The Image Palette

From the View menu select images. The tool pane will change to show the images used in the currently selected style sheet.

Most of them are very small elements used as repeating backgrounds with dimensions usually 1px wide. However, the palette shows the name of the image and a thumbnail. Clicking the url opens the image editor.

The editor gives you the option to save the image to disk for editing, replace the image with a different image of your choosing and the ability to open the style editor for the style that includes this image. In this example we will replace the image. Clicking replace opens a file dialog that you can use to pick the new image.

 

 

 

 

 

 

 

 

 

I also want to specify that this image will appear at the bottom in the background. When I chose replace the style was updated and the Image Viewer closed. Reopen it and click the link to open the style editor.

Edit the style to specify the desired positioning.

 

 

 

 

 

 

 

Note that the url to the image is wherever the file is that you selected. None of the preceding examples has actually done anything to the CSS on the SharePoint server. Everything is taking place locally. When the time comes to create the actual theme everything gets fixed up nicely. This involves copying the images to the theme folder created on export. So, don’t move your images or the copy won’t work.

Finally, if you decide that you want to remove an image that exists in the core.css, you must specify background-image: none. The way css works is by looking at the last rule in the list. Themes simply override what’s in core.css. If you just delete the rule, whatever is in core.css is applied.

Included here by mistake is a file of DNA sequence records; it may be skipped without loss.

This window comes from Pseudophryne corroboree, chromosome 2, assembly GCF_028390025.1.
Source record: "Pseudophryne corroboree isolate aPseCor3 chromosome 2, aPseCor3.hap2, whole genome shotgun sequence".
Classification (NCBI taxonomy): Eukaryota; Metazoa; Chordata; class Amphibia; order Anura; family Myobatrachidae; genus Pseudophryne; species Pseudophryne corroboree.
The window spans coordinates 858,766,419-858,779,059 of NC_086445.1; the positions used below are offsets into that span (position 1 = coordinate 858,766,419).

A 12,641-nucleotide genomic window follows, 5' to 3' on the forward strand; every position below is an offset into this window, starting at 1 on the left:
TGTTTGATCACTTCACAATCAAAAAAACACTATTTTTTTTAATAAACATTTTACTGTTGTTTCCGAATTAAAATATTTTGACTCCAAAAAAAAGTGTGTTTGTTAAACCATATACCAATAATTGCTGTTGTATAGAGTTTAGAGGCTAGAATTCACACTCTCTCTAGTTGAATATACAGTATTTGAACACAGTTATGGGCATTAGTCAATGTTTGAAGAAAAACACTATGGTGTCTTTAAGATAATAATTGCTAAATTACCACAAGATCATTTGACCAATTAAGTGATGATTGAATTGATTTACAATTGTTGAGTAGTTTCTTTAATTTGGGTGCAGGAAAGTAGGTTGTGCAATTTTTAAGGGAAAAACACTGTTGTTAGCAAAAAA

The Matching Styles Palette

The Matching Style Palette is the final tool pane available via the View menu. It simply displays a list of classes in the current style sheet that apply to elements on the current page. This view can make finding the style you want to affect much easier and is also a pretty good way to explore the styles used on given types of pages. When you take the next step in branding and start creating custom master pages, content pages, etc., you will want to use the correct styles if you want users to be able to use any of the built in themes to good effect.

Saving Your Work and Navigation

As noted in the discussion of the image palette, all of these edits are actually taking place locally and have no effect on the server. In fact, they aren’t even persisted until you save your work. You have the option of doing so in the file menu.

You will want to do this often because whenever you navigate, the styles will revert to what is on the server. If you toggle the Navigation Blocked button and click a link you will receive a warning.

Save your work before navigating. Use file open and reapply your changes. This will allow you to create styles visually for the rules that had no match on the previous page.

Exporting the Theme

Select Export Theme from the File Menu. Give your theme a name that will be used on the SharePoint server, pick a directory, and viola! You have a theme. Now all you have to do is install it.

Installing the Theme

To add the theme to a site, copy the created directory to:

C:Program FilesCommon FilesMicrosoft Sharedweb server extensions12TEMPLATETHEMES

 

Open:

C:Program FilesCommon FilesMicrosoft Sharedweb server extensions12TEMPLATELAYOUTS1033SPTHEMES.XML

   

Copy the bottom section and modify it as appropriate (it’s very simple).

Recycle your app pool and bada-bing! Go to your site settings and apply the theme.

Note: When you apply a theme, it gets copied for your site. If you subsequently edit it, you need to recycle the app pool, apply a different theme to your site and reapply your theme with any changes!

That’s it. I hope you like it. I think it works pretty well. The themes for this site were created using this tool.

Author: Doug Ware